Anyway, this is partly to vent but mainly to say that I know how frustrating it is to have a condition in this ballpark of things, especially because it's not easy to explain to people in, say, a blog but also in real life. Therapeutic measures that work are so few and far between that you're smart to latch onto the ones that help. I can't blame you at all for considering the surgery, especially if the experts around you are telling you that it really does seem to be an issue.

      I wear a 30H, and with the come-and-go joint issues, I've always worried about back pain. Strangely enough, I've avoided it for the most part, aside from the computer slump side effects that plague us all. For that, I get massages. All sorts of friends and medical professionals have, unsolicited, suggested breast reductions "for my back," and I'm actually pretty snippy in response because I see it as attempting to police my body type. Nevertheless, if I felt that my chest was causing me actual pain, I'd be approaching the surgery as you are--with trepidation but appropriate consideration. It would be nice to read a blog on breast reduction surgery from someone who is body positive on all sides of the spectrum. You certainly have all sorts of ways to continue to contribute online, and I thank you for being so generous with sharing your life experiences.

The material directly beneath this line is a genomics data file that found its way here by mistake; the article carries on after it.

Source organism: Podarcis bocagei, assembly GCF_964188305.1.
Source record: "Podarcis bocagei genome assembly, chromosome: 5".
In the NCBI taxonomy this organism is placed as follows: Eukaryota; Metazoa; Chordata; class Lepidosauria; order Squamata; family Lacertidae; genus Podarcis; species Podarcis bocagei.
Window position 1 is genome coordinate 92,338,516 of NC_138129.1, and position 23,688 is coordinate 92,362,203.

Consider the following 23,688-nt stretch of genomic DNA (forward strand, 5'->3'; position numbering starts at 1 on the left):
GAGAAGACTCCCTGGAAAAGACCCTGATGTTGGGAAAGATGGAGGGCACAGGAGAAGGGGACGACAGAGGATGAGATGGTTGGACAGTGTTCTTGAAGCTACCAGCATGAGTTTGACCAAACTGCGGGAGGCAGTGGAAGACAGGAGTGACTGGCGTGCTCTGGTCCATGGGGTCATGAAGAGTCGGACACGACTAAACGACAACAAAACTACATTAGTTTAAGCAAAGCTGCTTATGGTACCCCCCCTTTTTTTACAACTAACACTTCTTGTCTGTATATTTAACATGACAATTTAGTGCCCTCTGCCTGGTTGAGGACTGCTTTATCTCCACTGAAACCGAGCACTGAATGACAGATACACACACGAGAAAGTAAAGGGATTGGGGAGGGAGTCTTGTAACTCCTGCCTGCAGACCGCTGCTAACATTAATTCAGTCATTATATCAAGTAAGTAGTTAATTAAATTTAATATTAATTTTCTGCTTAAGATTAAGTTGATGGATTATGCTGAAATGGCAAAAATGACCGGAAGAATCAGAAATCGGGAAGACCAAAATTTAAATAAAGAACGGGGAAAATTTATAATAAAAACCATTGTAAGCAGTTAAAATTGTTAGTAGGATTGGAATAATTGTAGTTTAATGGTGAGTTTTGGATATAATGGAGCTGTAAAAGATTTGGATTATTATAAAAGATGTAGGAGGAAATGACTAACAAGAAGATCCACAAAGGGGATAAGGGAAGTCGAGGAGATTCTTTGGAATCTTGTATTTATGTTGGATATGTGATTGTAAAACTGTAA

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    5. I just remembered that I'd put up this rant before when I was at the height of my frustration. I've since been diagnosed with Small Fiber Neuropathy. There aren't a lot of treatments, but it's nice to at least have a formal diagnosis and a general idea of what's causing the pain and numbness. My hearing loss will probably always be a separate mystery.

      This blog has really been there for me in a lot of ways in the last few years. The process of truly accepting and not being ashamed of my body has come at the same time that I have decided to be more upfront and proactive about treating and dealing with my hearing loss. It's easier to accept that you're different as long as you know some people out there who are different in the same way! The internet is good for that. Thanks again for sharing, Brittany. You're a great role model for women trying to navigate both the retail and medical worlds!